The case of the Special Memory Wedding Chapel Christmastime knife fight continues its deliberate and stately crawl through the criminal justice meat grinder – Vegas style. Yeah, the metaphor is lame. So is American justice.
The eight defendants in this trial are Dominic Orlando, Frederick O’Dell, Brandon Young, James Sexey, John Dawson, Jeffrey Murray, John Merchant, and Armando Porras. Five more defendants named Charles Goldsmith, Brad Goldsmith, Joshua Ramos, Joseph Gennuso and Samuel Murray are scheduled to stand trial for the same incident on July 30. Collectively, the defendants are charged with Conspiracy to Commit Assault, Battery or Provoking Commission of Breach of the Peace; Attempted Murder With Use of a Deadly Weapon With Intent to Promote the Activities of a Criminal Gang; three counts of Battery With a Deadly Weapon With Substantial Bodily Harm With Intent to Promote the Activities of a Criminal Gang; Battery With Substantial Bodily Harm With Intent to Promote the Activities of a Criminal Gang; Assault With a Deadly Weapon With Intent to Promote the Activities of a Criminal Gang; Coercion With Force; and Coercion With Force With Use of a Deadly Weapon. The assault lasted 62 seconds.
The case began on a Sunday evening, December 20, 2008 when 13 guests at a Hells Angels wedding spotted a wedding party of Mongols.
At the time, Las Vegas Metro Police confirmed that the fight had occurred but refused to release even the most basic details of the brawl including the two clubs involved, the names of the combatants or the extent of their injuries. “We have some video that we are reviewing,” a Vegas Metro Police Lieutenant named Richard Fletcher admitted reluctantly. “It won’t be released at this time. It has been turned over to detectives.” Now both the criminal prosecution and defense and the civil litigants all say it is all about the Mongols and the Hells Angels.
The night of the assault the groom, Eugene Formica, told television station KTNV, “We were friggin’ attacked. We defended ourselves the best we could. It’s real hard to do when you are outnumbered that bad. But that is alright.” Formica has since left the Mongols Motorcycle Club and is now pursuing a civil suit against the Special Memory Wedding Chapel. He thinks the chapel should have hired extra security that evening. Formica testified for the prosecution last week.
A chapel employee told the jury that none of the employees understood that two clubs would be attending back to back ceremonies or that there might be a problem with that. The night of the fight Chapel manager Joshua Gust said, “There’s 100,000 weddings a year in Las Vegas and how many across the world. To have two groups that close together, I think that is very odd.”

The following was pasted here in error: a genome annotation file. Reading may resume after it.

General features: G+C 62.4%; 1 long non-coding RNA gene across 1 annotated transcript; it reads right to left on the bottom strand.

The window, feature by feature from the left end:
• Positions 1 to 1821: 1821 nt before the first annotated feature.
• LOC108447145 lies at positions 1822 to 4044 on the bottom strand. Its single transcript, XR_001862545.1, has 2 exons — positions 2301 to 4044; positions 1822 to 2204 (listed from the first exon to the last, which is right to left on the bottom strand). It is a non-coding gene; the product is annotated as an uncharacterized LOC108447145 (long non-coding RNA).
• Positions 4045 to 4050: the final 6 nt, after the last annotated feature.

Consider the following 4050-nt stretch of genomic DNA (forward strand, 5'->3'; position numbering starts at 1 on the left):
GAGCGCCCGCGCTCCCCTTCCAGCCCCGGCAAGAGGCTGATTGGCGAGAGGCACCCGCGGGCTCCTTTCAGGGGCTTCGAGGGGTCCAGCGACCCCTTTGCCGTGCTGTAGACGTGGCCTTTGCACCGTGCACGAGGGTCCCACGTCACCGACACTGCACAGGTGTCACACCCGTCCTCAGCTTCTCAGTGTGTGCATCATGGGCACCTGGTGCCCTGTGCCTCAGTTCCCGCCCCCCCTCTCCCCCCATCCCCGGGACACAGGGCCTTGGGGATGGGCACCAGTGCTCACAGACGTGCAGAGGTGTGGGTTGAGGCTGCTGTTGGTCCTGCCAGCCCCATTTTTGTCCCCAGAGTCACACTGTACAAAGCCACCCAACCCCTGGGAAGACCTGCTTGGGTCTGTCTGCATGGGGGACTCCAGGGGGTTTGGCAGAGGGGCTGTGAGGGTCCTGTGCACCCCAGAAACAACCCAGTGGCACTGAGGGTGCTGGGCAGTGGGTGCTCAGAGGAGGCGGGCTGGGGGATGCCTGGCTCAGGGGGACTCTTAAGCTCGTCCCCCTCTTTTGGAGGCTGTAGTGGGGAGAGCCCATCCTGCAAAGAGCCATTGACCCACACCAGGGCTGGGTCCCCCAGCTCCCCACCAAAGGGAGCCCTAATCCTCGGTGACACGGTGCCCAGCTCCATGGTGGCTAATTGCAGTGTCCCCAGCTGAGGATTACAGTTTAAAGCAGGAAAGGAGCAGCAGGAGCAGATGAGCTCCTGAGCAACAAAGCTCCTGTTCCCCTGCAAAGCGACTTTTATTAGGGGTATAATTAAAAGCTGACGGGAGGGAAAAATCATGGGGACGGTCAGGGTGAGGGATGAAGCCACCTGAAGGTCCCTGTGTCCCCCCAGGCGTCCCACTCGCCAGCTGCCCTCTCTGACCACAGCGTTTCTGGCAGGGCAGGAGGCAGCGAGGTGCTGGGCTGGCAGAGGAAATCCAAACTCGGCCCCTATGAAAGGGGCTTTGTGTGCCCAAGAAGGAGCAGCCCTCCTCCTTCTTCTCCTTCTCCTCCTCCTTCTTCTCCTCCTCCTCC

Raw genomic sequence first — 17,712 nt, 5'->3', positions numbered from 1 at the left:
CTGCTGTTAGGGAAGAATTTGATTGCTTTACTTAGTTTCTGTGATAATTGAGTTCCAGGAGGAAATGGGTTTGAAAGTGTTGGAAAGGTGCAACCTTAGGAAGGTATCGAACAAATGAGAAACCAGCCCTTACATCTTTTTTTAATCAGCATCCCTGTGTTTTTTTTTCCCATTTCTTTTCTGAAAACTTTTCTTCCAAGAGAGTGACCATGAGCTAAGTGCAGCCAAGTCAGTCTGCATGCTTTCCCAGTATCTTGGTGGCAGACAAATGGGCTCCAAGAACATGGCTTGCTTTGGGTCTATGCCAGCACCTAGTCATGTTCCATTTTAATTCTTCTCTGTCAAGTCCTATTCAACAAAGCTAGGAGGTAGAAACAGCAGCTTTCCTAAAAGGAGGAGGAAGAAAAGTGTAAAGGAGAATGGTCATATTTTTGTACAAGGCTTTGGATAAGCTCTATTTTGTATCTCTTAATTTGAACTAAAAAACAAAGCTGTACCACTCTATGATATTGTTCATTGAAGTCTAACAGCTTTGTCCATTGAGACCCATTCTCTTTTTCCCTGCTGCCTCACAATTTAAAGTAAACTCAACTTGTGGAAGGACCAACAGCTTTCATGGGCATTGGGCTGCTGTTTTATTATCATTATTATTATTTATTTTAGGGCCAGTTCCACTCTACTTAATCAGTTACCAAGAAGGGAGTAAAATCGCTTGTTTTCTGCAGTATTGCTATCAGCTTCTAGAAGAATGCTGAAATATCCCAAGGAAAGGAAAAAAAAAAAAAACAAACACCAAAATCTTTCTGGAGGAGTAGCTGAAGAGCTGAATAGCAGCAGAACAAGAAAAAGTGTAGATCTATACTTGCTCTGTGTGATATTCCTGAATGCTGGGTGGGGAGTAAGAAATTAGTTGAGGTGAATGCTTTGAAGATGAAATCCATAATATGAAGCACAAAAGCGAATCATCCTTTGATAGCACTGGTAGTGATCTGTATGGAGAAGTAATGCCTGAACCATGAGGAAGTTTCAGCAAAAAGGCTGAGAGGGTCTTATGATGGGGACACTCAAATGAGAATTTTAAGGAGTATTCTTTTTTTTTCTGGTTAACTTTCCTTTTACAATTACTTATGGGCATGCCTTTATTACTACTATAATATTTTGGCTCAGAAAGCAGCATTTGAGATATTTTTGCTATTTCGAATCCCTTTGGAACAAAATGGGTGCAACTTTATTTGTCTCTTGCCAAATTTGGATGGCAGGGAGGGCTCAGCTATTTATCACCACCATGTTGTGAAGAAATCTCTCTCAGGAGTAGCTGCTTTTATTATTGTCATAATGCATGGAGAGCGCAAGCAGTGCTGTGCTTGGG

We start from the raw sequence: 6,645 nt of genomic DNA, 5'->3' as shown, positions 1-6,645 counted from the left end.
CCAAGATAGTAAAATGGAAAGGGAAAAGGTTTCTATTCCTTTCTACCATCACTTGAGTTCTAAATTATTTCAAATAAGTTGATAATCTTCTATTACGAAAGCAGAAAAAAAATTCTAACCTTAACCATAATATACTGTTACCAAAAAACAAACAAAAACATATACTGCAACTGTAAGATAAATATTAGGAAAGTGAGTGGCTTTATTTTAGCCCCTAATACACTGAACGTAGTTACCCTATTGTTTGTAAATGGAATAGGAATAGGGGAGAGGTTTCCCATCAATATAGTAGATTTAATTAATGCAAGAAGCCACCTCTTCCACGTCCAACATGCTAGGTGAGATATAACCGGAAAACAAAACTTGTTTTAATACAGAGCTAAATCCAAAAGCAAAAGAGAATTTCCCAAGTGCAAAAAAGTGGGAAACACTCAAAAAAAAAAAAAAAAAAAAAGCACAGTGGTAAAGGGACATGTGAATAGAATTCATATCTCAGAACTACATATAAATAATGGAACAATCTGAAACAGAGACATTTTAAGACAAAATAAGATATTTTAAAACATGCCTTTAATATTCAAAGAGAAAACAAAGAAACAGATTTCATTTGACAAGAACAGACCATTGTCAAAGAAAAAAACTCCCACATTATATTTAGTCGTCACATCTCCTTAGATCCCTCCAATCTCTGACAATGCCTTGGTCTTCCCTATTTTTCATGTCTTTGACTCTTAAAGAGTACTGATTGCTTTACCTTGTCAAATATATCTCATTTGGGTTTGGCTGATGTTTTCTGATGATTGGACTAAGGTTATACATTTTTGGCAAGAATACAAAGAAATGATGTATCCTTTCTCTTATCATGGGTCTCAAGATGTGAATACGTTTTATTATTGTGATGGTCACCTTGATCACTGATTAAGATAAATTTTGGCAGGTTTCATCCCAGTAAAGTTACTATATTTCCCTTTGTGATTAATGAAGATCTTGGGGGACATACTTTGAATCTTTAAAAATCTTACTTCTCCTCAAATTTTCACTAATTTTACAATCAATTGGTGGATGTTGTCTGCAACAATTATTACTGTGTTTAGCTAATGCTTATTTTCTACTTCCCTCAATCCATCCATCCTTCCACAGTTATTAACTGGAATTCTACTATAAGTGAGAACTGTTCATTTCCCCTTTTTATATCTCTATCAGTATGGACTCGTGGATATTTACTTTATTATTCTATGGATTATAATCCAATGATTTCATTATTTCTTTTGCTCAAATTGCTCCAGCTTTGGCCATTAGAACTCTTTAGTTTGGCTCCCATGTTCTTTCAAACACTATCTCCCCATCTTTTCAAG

The prosecution opened its case by showing jurors video surveillance footage of the fight and dozens of photographs of blood splatters and stains.
Tim Jameson, another witness for the state, testified that he wore a Mongols cut to the wedding at the request of someone in the club. Jameson is not and was not a member or prospective member of the Mongols. Jameson characterized the attack as “unprovoked.”
A Vegas Metro police officer named Joel Albert testified that crime scene investigators found illegal drugs left in a pew in the wedding chapel. He did not introduce any evidence that the drugs belonged to anyone in either the Mongols or Angels wedding parties.
Prosecutors hope to prove that the defendants were acting on behalf of the Hells Angels. Proving that would allow the court to impose draconian gang enhancements on the defendants and the assault could become a predicate in future racketeering cases against members of the Hells Angels.
The defendants are claiming self-defense. A quotable defender named Tom Pitaro told jurors that the Angels wedding party attacked the Mongols wedding party because they feared the Mongols were dangerous. Pitaro said the Angels “came for a wedding not a fight” and “acted reasonably under the circumstances as they believed them to be.”
Pitaro told jurors the wedding came just a few months after the death of San Francisco charter President Mark “Papa” Guardado. Guardado died at the hands of Mongol Christopher “Stoney” Ablett. Ablett was found guilty of four counts of racketeering and sentenced to multiple life sentences last May.
“Whether they were there for a wedding I don’t know and I don’t care,” Pitaro told the jury in his opening remarks. He said the Mongols are “considered a violent organization with a well deserved reputation for violence.”
The prosecution is expected to complete its case this week. The trial is expected to last for at least another two weeks.